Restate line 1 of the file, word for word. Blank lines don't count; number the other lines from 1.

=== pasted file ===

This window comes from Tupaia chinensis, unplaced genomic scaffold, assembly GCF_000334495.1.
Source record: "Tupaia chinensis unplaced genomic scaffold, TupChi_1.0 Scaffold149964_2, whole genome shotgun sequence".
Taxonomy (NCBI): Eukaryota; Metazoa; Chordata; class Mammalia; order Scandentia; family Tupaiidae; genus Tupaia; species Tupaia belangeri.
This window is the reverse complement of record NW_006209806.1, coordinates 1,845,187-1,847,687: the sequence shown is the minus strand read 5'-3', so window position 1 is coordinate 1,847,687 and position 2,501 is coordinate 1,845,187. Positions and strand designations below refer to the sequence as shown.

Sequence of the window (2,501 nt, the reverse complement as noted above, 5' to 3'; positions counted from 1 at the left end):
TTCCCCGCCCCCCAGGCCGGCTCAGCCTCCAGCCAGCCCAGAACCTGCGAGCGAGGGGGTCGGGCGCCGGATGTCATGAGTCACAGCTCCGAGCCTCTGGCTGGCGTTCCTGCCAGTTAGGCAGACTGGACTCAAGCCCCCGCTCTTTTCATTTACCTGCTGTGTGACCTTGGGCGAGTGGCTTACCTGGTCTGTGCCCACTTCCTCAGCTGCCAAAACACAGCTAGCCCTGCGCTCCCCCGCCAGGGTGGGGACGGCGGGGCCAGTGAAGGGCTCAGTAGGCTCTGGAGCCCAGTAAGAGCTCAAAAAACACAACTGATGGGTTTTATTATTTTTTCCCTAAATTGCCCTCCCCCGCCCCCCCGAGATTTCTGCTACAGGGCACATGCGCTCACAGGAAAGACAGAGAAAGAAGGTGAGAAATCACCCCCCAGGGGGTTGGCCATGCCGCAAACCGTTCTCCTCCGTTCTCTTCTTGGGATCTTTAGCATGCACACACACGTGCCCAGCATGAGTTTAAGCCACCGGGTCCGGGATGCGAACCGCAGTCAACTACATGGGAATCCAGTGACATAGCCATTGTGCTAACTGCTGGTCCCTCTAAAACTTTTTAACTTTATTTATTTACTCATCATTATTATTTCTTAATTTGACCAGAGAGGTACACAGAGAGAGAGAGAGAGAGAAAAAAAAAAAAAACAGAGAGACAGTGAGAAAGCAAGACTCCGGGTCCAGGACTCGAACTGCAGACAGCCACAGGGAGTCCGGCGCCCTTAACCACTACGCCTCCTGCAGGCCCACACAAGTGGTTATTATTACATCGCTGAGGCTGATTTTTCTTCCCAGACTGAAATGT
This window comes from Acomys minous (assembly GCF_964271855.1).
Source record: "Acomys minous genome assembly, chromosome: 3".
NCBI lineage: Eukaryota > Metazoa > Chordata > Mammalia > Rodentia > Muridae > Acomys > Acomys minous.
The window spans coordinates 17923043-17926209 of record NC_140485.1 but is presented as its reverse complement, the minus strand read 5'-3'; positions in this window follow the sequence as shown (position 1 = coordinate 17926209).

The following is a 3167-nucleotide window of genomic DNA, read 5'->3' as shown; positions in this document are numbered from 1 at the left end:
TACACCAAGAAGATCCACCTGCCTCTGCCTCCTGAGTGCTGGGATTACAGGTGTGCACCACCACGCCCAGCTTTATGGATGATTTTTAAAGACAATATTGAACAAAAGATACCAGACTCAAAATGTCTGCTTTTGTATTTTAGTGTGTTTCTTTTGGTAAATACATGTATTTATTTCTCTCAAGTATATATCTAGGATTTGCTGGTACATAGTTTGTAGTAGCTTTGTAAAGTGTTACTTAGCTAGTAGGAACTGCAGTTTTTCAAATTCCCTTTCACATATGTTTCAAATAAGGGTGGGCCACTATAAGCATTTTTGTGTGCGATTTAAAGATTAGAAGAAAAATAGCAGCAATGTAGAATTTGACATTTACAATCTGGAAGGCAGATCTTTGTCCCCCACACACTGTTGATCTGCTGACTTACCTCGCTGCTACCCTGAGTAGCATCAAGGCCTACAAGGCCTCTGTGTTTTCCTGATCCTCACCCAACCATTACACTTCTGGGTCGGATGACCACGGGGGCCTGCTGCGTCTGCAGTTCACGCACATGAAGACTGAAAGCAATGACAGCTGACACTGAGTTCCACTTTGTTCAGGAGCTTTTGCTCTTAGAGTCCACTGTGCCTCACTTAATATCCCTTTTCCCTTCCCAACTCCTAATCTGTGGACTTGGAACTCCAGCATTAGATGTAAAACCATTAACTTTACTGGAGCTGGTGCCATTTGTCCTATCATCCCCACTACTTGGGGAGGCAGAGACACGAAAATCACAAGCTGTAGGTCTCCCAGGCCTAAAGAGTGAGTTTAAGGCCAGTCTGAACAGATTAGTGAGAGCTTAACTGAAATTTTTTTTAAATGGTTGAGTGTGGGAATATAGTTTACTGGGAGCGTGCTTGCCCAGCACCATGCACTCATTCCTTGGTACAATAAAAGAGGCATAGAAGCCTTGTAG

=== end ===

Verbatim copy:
This window comes from Tupaia chinensis, unplaced genomic scaffold, assembly GCF_000334495.1.